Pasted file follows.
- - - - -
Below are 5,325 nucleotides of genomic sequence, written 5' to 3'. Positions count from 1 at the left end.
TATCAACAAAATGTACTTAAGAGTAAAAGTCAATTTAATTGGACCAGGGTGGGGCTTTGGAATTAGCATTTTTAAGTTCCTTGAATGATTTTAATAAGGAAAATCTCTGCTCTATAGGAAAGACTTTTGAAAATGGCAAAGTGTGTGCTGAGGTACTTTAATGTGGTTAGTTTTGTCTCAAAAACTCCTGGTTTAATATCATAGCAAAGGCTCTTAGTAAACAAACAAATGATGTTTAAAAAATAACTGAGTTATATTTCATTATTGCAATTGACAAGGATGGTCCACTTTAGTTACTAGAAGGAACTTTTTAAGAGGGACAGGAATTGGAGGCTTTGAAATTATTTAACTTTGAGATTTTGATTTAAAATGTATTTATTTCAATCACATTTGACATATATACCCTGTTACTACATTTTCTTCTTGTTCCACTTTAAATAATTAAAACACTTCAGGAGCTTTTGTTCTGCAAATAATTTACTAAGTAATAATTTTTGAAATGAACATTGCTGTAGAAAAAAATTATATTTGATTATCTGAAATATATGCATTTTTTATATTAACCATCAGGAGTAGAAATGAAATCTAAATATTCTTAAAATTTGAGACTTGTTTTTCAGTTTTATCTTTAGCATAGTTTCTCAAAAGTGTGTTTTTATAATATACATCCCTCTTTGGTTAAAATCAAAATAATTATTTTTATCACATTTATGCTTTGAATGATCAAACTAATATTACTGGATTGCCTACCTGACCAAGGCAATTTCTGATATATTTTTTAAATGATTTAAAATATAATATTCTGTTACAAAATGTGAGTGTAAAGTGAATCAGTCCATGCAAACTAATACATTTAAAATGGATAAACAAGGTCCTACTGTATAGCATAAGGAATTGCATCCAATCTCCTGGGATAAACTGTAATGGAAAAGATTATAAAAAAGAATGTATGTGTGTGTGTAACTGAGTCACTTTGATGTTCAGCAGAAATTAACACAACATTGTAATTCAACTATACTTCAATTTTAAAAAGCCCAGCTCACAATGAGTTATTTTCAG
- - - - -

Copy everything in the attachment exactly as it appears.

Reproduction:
Below are 5,325 nucleotides of genomic sequence, written 5' to 3'. Positions count from 1 at the left end.
TATCAACAAAATGTACTTAAGAGTAAAAGTCAATTTAATTGGACCAGGGTGGGGCTTTGGAATTAGCATTTTTAAGTTCCTTGAATGATTTTAATAAGGAAAATCTCTGCTCTATAGGAAAGACTTTTGAAAATGGCAAAGTGTGTGCTGAGGTACTTTAATGTGGTTAGTTTTGTCTCAAAAACTCCTGGTTTAATATCATAGCAAAGGCTCTTAGTAAACAAACAAATGATGTTTAAAAAATAACTGAGTTATATTTCATTATTGCAATTGACAAGGATGGTCCACTTTAGTTACTAGAAGGAACTTTTTAAGAGGGACAGGAATTGGAGGCTTTGAAATTATTTAACTTTGAGATTTTGATTTAAAATGTATTTATTTCAATCACATTTGACATATATACCCTGTTACTACATTTTCTTCTTGTTCCACTTTAAATAATTAAAACACTTCAGGAGCTTTTGTTCTGCAAATAATTTACTAAGTAATAATTTTTGAAATGAACATTGCTGTAGAAAAAAATTATATTTGATTATCTGAAATATATGCATTTTTTATATTAACCATCAGGAGTAGAAATGAAATCTAAATATTCTTAAAATTTGAGACTTGTTTTTCAGTTTTATCTTTAGCATAGTTTCTCAAAAGTGTGTTTTTATAATATACATCCCTCTTTGGTTAAAATCAAAATAATTATTTTTATCACATTTATGCTTTGAATGATCAAACTAATATTACTGGATTGCCTACCTGACCAAGGCAATTTCTGATATATTTTTTAAATGATTTAAAATATAATATTCTGTTACAAAATGTGAGTGTAAAGTGAATCAGTCCATGCAAACTAATACATTTAAAATGGATAAACAAGGTCCTACTGTATAGCATAAGGAATTGCATCCAATCTCCTGGGATAAACTGTAATGGAAAAGATTATAAAAAAGAATGTATGTGTGTGTGTAACTGAGTCACTTTGATGTTCAGCAGAAATTAACACAACATTGTAATTCAACTATACTTCAATTTTAAAAAGCCCAGCTCACAATGAGTTATTTTCAG